Easter Sunday Reflections

It is Easter Sunday afternoon and I have read my Sunday newspaper following three services and breakfasts at our church, and I expect we’ll learn that some 750 to 800 people or more attended Easter services today. Easter and Christmas are the two most well-attended church holidays in the year from my experience.  That is fitting since we celebrate the birth of Christ on Christmas and the resurrection of Christ after his crucifixion on Easter.  We expect some who are not regular attendees to be in church in each of those celebration periods, as well as a solid turn-out of members and guests.  (For the record, we are members of Shepherd of the Hills Lutheran Church in Hubertus, WI. and we’d love to see you there one of these Sundays.)

I followed this wonderful experience by reading an article in the newspaper this afternoon that recounts the results of a new study which analyzes responses to four decades of data compiled by the University of Chicago’s ‘General Social Survey’.  This data is from polls of 58,893 respondents who are all U.S. adults administered from the early 1980s to 2014.  The findings follow:

  • Those who identified their religion as ‘none’ increased from 7% to 21% in that period.
  • Those who never attend religious services doubled to 26%.
  • Those who say they never pray rose from 3% to 15%.
  • Those who say they don’t believe in God rose from 13% to 22%.
  • Those who say they believe in an ‘afterlife’ stayed flat at 79%, but non-churchgoers who believe in an ‘afterlife’ increased from 7% to 15%. (That doesn’t make sense to me.)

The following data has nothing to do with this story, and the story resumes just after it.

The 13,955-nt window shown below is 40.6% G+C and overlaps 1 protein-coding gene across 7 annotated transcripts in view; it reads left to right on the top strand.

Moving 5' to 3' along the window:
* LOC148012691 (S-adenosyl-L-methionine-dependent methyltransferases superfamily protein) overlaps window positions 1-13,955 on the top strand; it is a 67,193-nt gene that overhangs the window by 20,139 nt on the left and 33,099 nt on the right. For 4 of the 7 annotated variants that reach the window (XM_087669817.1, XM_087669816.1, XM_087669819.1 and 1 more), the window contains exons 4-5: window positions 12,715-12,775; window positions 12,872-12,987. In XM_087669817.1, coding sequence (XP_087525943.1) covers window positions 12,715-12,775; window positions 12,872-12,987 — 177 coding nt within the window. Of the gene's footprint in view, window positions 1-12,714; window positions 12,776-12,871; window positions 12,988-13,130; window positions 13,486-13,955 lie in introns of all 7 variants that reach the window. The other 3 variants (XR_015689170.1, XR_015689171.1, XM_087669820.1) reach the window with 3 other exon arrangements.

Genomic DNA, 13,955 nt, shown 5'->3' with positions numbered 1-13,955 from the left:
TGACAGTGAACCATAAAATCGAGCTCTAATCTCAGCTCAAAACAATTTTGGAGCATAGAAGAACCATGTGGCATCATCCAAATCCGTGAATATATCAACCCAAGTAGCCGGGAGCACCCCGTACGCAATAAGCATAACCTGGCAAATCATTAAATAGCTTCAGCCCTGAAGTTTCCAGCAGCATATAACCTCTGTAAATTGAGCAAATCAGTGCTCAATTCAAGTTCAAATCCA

• Millenials are the least religious generation in memory according to San Diego State University psychology professor Jean Twenge who is an author of the study.

I understand from my own life experience that things change in our lives and that some of those changes tend to remind us that we really do need God in our lives, that we are not able to make this life journey as we need without His help.  I am saddened to think that we Christians are apparently losing ground in our work, or are not working hard enough, to bring people to faith in God, or so it would seem from the results above.  There are many distractions that have a compelling allure for people, especially if they are searching for grounding.

I have experienced both sides of this life-altering decision and can tell anyone who is interested that following God is fulfilling beyond anything this world can bring to us.

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